• Linux has won PC World Denmark's "Innovation of the year" award for the Software category. "Linux. The 'Ugly Duckling' that turned into a beautiful swan and became - to put it briefly - the most widely used operating system for Internet servers world wide, despite the marketing muscle of the larger companies." See the award announcement for more. (Thanks to Henrik Størner and Kaare Rasmussen).

  • Linux vs. Windows 2000 is a longish article on ZDNet, looking at the server function. On one hand, the author rates the installation procedures for the to systems to be equally easy. On the other, there's lots of complaining about command lines and support. "If you're looking to set up your own server, or a server for your small business, you may very well go with Linux. The initial investment is low enough; just remember that much of the savings may be lost in time." (Thanks to Sean Shore).

And here is a set of miscellaneous and introductory, and non-English press.

For some amusement from the "doesn't get it" department, check out this letter published in The Industry Standard (scroll about halfway down). "Yes, [Linux] is free today; however, if it ever picks up steam and gets enough functionality to handle larger operations, I can guarantee you that some entity will own the rights to it, or to the service of it, and they will charge a large price. Then it will defeat its original purpose of being 'free' and 'open' and 'universal.'"

Internet World says Yes, you can build a router from a Linux box. But be prepared to upgrade it later on.

Don't forget the Bob Young/Ed Muth faceoff in Network World Fusion. Both have put in pieces saying why they think their system is better. (NW Fusion is a registration-required site).

Some coverage of this forum can also be found in this CNN article, reprinted from NW Fusion.

ZDNet UK interviews Corel's Mike Cowpland. "...we're getting WordPerfect 8 out next week to the enthusiast community - a very substantial community - and after that we're making sure our suite works with KDE ... and GNOME..."

French-capable readers may want to check out this article in Libération (in French) entitled "Linux et les logiciels libres: Vers une nouvelle utopie concrète?" ("Linux and free software: towards a new concrete utopia?"). It's a fairly academic piece about free software and capitalism. There is also an English translation of this article, thanks to Elliott W. G. Noel. (Found in NNL).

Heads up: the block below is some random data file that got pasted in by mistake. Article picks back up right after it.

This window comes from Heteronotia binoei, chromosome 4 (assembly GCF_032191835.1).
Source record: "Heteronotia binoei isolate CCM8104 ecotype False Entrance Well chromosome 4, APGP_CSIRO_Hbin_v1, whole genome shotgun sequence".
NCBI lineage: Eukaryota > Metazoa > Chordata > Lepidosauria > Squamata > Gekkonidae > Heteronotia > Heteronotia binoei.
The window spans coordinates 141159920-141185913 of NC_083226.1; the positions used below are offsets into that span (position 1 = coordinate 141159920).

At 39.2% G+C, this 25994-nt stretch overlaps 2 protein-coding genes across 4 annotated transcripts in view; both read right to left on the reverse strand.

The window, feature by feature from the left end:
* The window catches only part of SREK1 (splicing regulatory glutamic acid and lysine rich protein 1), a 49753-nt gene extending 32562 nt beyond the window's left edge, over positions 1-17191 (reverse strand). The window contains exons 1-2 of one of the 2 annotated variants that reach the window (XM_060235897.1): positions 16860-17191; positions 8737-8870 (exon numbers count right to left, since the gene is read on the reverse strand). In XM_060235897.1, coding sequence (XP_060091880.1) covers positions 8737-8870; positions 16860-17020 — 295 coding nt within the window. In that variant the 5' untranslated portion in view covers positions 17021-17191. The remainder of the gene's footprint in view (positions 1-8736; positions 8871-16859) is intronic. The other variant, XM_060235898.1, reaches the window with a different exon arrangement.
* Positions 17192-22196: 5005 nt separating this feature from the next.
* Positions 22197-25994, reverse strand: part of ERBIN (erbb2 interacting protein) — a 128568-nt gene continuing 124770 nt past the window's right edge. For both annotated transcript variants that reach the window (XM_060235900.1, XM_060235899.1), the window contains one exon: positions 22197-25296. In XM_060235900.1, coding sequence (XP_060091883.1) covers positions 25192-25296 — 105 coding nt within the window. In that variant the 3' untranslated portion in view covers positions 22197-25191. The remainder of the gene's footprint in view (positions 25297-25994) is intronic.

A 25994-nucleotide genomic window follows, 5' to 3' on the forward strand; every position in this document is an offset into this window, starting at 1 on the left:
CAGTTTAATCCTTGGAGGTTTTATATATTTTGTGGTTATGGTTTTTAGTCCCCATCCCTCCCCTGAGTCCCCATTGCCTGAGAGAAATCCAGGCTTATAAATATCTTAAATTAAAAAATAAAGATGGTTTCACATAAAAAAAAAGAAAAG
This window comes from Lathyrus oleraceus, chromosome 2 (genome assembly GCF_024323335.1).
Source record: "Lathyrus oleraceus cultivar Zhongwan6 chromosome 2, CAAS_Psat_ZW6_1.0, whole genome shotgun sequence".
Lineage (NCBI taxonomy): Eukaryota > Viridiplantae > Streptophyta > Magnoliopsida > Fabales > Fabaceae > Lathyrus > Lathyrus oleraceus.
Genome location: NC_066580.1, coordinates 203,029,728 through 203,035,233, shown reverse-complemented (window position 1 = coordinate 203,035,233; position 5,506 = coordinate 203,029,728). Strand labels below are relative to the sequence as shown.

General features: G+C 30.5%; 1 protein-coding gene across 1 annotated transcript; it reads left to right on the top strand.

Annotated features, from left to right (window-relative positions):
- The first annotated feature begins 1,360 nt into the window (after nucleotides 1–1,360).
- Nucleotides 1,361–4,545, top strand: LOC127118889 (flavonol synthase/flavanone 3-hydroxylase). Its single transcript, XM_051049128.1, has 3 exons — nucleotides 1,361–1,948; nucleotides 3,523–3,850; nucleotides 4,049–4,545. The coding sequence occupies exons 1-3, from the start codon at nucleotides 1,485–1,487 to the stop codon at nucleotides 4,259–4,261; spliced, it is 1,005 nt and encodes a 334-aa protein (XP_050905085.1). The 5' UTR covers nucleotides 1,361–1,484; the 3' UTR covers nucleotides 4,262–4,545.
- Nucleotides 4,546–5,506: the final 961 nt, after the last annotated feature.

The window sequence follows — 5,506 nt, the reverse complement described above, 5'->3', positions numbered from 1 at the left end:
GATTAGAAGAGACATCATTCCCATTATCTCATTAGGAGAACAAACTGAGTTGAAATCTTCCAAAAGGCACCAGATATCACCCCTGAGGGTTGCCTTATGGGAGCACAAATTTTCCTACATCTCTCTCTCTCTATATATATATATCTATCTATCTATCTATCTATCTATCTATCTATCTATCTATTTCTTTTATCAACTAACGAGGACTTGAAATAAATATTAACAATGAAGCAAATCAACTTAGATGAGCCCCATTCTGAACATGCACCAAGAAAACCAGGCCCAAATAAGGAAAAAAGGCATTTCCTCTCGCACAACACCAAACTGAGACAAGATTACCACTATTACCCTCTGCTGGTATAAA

Klaus Krtschil wrote in about this brief article (in German) about HP's Firehunter and Intel's Torrent demonstration. (Babelfish translation available here).

Windows NT Magazine has run a Linux article this month. Unfortunately, it won't appear on their web site for a few months. Fortunately, Christopher Young wrote up and sent us a summary and review of this article. Thanks, Christopher!

Pål G.Larsson sent us a pointer to this article in Aftenposten. If you don't read Norwegian, however, there's not much to appreciate above (what appears to be) a university-era picture of Linus. The article is evidently about the Holloween documents and the qualities of Linux in general.

Pål also pointed out this article, also in Norwegian, which is a review of StarOffice.

This article in InfoWorld talks about the upcoming 2.2 release and the growing acceptance of Linux in general. "...the writing is on the wall: Linux is growing fast." (Thanks to Didier Legein).

Here is the Guardian article on Richard Stallman. It actually spends as much space on Eric Raymond as on rms. "Raymond's movement might be designed to exclude Stallman, but it's not one he wants to join. 'Please make it clear that I have nothing to do with Open Source,' he says. 'I do not describe what I do as Open Source. That term is a mistake.'"

"There is life after Windows" declares this article (in Portuguese) in the Brazilian "Diario de Parnambuco". It's an introductory article about KDE, primarily. (Here is the Babelfish link, but it's tough going). Thanks to Paolo Sedrez.

"Benji" sent us a pointer to Linux: It's Free, It Flexible, and It's Here to Stay (Part 2) in Intraware SubscribNews alert. It concentrates on reactions from the first article, touching on cost and support issues. There are some silly numbers being passed around, though: "With 150,000 developers reportedly working on the kernel alone, Linux has the resources and flexibility to stay nimble." No wonder the linux-kernel list is so busy...

C|Net covers the Applix OLAP offering. "It's only now that corporations are coming forward or even finding out that Linux is running in their operations."